Animal Contact Guidelines
Exhibited animals allow us to get closer to nature. They provide a unique opportunity to learn, explore and appreciate the natural world. Having contact with animals is an experience that should be valued, respected and enjoyed.
While appreciating all the benefits animals can bring, it is important to know that animals carry germs that can cause illness in people. Simple health promoting behaviours, such as washing and drying hands after being in an animal contact area, can reduce the risk of illness, and assist in maintaining health and wellbeing.
Animal Contact Guidelines (2015)
Diseases transmitted from animals to people are called zoonotic diseases. To assist people to minimise the risk of zoonotic disease transmission, SA Health has developed the Animal Contact Guidelines–reducing the risk of illness associated with animal contact (2015).
The Guidelines are for animal handlers, animal exhibitors, pet shop retailers, staff, visitors and customers at an animal exhibit, event, premises or retail outlet. The Guidelines also include information about the prevention of zoonotic disease from animals in childcare services, schools or health care facilities.
The South Australian Public Health Act 2011 (the Act) and its Regulations aim to protect and promote the health of South Australians. Under the Act and in circumstances where public health is considered to be at risk, these Guidelines may be used by relevant health authorities to inform legal notices and directions. The measures outlined in the Guidelines are considered best practice and aim to protect public health by:
• reducing the risk of transmission of disease from animals to people
• addressing work health and safety obligations
• meeting duty of care.
Washing and drying hands
When zoonotic disease occurs, it is commonly acquired via contaminated hands during contact with animals, their environments or their wastes.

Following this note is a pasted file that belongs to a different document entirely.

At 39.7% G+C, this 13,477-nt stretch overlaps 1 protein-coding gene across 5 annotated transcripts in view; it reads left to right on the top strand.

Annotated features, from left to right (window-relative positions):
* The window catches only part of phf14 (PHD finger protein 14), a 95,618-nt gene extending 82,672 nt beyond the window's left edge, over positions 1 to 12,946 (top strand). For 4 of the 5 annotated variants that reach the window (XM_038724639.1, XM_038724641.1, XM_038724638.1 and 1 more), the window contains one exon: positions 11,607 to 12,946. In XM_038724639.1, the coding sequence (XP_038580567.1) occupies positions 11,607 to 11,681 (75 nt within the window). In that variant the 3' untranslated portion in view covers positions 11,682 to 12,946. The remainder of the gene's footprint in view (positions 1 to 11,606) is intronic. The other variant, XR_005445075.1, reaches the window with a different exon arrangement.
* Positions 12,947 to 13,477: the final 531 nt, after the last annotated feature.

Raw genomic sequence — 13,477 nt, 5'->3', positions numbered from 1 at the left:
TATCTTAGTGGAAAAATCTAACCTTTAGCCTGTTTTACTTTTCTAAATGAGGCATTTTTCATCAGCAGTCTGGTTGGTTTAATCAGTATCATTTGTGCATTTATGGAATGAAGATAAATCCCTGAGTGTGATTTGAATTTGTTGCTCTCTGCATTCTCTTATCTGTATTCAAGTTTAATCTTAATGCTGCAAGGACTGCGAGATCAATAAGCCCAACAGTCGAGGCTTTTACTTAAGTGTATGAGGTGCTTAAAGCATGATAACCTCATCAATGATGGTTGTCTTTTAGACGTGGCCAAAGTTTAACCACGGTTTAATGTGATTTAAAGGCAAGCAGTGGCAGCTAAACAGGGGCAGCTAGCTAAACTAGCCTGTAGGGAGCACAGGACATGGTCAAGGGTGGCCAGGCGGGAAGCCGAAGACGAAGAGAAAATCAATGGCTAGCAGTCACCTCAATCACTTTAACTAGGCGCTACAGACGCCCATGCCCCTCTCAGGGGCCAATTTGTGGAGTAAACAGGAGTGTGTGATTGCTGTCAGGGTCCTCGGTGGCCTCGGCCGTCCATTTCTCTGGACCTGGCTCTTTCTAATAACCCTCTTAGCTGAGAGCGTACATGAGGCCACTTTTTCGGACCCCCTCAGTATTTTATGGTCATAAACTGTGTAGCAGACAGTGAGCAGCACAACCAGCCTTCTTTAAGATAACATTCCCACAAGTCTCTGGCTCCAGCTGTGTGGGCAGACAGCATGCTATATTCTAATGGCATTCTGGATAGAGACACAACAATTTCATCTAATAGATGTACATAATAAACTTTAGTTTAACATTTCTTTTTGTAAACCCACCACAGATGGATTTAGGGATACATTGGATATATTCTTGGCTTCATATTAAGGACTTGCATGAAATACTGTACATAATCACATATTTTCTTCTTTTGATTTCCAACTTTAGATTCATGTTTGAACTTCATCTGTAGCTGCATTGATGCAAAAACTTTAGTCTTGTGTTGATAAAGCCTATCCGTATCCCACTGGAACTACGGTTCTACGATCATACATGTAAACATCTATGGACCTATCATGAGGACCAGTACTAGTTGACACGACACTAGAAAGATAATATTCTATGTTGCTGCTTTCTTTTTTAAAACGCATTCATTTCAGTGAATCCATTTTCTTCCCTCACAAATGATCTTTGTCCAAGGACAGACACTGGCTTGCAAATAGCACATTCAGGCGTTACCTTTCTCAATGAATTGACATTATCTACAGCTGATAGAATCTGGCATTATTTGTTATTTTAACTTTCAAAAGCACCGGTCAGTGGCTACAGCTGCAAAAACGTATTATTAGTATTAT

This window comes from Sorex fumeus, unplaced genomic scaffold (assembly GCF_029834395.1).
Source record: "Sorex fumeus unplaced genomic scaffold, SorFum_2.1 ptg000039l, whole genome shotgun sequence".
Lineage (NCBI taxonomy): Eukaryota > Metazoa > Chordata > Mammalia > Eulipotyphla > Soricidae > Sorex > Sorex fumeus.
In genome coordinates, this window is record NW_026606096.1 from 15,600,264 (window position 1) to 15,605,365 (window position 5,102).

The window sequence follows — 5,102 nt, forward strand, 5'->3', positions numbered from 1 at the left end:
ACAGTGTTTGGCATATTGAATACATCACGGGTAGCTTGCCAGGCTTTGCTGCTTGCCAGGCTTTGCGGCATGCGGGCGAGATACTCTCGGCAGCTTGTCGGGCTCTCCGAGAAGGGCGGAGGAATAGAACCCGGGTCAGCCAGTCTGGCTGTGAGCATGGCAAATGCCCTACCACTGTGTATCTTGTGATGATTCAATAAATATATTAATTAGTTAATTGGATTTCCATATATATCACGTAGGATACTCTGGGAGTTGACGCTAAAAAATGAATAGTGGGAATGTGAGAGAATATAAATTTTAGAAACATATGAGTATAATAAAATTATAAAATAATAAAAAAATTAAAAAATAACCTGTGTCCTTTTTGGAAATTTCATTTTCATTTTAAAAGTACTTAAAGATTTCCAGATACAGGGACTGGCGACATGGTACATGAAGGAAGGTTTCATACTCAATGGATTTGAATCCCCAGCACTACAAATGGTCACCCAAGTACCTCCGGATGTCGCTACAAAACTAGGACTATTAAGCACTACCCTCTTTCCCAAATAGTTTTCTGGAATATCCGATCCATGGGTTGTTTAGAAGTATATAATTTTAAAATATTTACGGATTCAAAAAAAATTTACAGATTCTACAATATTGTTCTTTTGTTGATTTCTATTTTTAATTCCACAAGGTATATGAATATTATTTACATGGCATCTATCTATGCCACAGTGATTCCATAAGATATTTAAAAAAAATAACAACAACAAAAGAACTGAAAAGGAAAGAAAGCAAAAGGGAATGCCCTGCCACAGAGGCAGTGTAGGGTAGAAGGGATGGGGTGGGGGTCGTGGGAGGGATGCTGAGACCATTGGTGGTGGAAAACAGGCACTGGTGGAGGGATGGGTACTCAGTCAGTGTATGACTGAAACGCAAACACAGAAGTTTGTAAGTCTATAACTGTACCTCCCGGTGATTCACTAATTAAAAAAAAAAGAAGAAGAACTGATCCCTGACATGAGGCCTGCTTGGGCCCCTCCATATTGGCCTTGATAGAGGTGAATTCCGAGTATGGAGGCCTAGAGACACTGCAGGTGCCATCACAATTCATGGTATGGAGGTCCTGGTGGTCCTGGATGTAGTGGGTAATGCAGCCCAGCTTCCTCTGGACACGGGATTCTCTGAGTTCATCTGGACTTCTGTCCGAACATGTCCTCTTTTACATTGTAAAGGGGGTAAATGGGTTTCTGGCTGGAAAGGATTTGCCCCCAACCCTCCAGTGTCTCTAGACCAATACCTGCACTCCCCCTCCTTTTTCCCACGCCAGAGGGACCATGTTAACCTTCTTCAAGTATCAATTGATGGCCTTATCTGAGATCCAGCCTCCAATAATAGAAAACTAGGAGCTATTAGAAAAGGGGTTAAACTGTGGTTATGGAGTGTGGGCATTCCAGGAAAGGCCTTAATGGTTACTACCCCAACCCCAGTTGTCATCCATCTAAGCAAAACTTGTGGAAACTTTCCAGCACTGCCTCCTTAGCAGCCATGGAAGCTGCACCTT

Washing and drying hands is considered one of the most important measures to minimise the risk of most zoonotic diseases.
In environments where animals are present, and regardless of whether animals are touched, washing hands with soap (preferably liquid) and running water, and drying using a single use disposable paper towel (preferred option) or air dryer, is the best way to reduce the risk of illness.
SA Health has developed the following tools aimed at reinforcing behaviours that reduce risk from zoonotic disease from animals in a public setting.
- A guide for visitors attending an animal exhibit.
- 5 Steps to Clean Hands. A splash proof poster for use over hand wash basins.
- Corflute hand washing signs for animal handlers, exhibitors and pet shop retailers, and available in the following four versions (1.2m x 0.5m)
--Wash your hands.
--Wash your hands before eating and drinking
--Hand Washing (with a directional arrow pointing left or right).
- A checklist for childcare services and schools visiting an animal exhibit.
- A learning resource for teachers to use with children (R-7) about how to maintain health around animals.
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